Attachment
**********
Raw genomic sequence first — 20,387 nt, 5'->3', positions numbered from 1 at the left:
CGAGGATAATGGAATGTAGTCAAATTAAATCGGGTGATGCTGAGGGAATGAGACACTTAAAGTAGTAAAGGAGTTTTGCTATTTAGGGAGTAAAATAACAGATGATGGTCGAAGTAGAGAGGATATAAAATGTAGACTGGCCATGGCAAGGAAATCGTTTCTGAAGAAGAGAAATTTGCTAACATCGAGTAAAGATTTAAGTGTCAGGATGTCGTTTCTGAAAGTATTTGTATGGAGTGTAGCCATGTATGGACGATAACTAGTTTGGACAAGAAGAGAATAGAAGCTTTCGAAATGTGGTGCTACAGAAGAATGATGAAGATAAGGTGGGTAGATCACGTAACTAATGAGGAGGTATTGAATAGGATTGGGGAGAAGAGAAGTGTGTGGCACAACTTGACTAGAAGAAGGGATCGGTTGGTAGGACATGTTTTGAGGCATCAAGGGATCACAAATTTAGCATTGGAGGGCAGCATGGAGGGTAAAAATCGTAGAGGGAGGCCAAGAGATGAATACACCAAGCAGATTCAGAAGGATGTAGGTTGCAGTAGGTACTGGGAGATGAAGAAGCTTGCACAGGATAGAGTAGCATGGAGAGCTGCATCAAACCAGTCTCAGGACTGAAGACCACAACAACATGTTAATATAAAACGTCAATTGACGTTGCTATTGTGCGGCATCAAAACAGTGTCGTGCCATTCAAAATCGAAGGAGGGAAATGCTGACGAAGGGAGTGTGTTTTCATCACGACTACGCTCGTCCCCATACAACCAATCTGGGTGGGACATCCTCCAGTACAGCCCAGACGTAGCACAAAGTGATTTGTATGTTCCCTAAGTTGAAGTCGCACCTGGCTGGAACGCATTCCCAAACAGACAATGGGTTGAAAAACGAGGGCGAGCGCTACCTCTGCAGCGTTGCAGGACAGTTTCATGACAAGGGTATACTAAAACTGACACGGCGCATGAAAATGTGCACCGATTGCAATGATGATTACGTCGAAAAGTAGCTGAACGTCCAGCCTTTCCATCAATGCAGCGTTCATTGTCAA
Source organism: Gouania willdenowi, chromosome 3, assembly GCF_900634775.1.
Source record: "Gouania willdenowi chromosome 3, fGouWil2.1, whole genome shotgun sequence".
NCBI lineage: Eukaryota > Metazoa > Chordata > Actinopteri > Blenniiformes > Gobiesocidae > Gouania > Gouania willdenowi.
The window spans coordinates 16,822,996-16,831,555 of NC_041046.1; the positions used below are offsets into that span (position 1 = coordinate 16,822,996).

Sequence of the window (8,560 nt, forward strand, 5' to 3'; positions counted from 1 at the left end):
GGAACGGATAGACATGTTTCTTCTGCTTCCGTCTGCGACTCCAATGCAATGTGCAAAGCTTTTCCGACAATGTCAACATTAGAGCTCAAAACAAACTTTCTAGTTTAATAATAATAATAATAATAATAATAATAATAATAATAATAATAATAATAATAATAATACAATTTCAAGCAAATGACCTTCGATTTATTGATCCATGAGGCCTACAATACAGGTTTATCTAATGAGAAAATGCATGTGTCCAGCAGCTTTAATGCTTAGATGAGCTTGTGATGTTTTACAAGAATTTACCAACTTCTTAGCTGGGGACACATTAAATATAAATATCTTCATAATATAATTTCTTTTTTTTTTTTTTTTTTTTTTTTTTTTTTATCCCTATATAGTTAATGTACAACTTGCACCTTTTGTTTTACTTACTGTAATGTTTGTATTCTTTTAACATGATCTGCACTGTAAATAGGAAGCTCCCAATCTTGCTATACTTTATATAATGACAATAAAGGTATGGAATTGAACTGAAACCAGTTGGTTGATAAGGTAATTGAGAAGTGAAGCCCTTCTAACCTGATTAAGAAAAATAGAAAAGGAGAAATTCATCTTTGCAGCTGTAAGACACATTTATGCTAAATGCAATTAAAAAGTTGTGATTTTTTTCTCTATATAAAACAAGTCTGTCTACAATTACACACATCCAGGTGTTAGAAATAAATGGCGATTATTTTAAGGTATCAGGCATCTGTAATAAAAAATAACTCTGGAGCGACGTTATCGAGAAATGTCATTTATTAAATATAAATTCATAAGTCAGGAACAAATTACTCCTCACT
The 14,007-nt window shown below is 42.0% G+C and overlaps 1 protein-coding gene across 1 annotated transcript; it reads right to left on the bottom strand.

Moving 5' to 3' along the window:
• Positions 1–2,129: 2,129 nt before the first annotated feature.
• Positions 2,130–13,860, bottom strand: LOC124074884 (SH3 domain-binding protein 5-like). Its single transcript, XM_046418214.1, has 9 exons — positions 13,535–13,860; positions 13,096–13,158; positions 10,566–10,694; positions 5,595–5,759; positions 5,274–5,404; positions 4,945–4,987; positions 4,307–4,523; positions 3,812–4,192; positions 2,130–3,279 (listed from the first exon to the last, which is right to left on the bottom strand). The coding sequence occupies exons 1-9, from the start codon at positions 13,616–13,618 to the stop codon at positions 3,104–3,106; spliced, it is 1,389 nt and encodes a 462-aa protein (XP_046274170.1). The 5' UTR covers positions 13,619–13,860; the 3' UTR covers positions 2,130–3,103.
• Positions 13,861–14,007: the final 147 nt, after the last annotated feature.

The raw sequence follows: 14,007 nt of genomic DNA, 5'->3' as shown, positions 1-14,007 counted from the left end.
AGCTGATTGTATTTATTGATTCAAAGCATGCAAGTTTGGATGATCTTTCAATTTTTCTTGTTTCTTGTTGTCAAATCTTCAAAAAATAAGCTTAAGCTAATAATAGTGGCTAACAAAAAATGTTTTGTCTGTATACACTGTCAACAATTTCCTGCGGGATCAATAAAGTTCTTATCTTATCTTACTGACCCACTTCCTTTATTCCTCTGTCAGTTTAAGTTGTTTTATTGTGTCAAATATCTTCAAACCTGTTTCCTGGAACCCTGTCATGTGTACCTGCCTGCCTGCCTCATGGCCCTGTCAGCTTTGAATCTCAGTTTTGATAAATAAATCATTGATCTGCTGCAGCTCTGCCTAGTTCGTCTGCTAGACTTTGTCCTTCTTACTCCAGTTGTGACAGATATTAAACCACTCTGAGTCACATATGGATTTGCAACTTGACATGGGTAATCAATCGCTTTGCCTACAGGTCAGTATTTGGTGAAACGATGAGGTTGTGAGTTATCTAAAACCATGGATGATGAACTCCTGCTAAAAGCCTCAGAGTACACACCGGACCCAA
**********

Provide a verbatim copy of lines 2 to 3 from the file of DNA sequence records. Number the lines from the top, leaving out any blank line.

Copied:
CGAGGATAATGGAATGTAGTCAAATTAAATCGGGTGATGCTGAGGGAATGAGACACTTAAAGTAGTAAAGGAGTTTTGCTATTTAGGGAGTAAAATAACAGATGATGGTCGAAGTAGAGAGGATATAAAATGTAGACTGGCCATGGCAAGGAAATCGTTTCTGAAGAAGAGAAATTTGCTAACATCGAGTAAAGATTTAAGTGTCAGGATGTCGTTTCTGAAAGTATTTGTATGGAGTGTAGCCATGTATGGACGATAACTAGTTTGGACAAGAAGAGAATAGAAGCTTTCGAAATGTGGTGCTACAGAAGAATGATGAAGATAAGGTGGGTAGATCACGTAACTAATGAGGAGGTATTGAATAGGATTGGGGAGAAGAGAAGTGTGTGGCACAACTTGACTAGAAGAAGGGATCGGTTGGTAGGACATGTTTTGAGGCATCAAGGGATCACAAATTTAGCATTGGAGGGCAGCATGGAGGGTAAAAATCGTAGAGGGAGGCCAAGAGATGAATACACCAAGCAGATTCAGAAGGATGTAGGTTGCAGTAGGTACTGGGAGATGAAGAAGCTTGCACAGGATAGAGTAGCATGGAGAGCTGCATCAAACCAGTCTCAGGACTGAAGACCACAACAACATGTTAATATAAAACGTCAATTGACGTTGCTATTGTGCGGCATCAAAACAGTGTCGTGCCATTCAAAATCGAAGGAGGGAAATGCTGACGAAGGGAGTGTGTTTTCATCACGACTACGCTCGTCCCCATACAACCAATCTGGGTGGGACATCCTCCAGTACAGCCCAGACGTAGCACAAAGTGATTTGTATGTTCCCTAAGTTGAAGTCGCACCTGGCTGGAACGCATTCCCAAACAGACAATGGGTTGAAAAACGAGGGCGAGCGCTACCTCTGCAGCGTTGCAGGACAGTTTCATGACAAGGGTATACTAAAACTGACACGGCGCATGAAAATGTGCACCGATTGCAATGATGATTACGTCGAAAAGTAGCTGAACGTCCAGCCTTTCCATCAATGCAGCGTTCATTGTCAA
Source organism: Gouania willdenowi, chromosome 3, assembly GCF_900634775.1.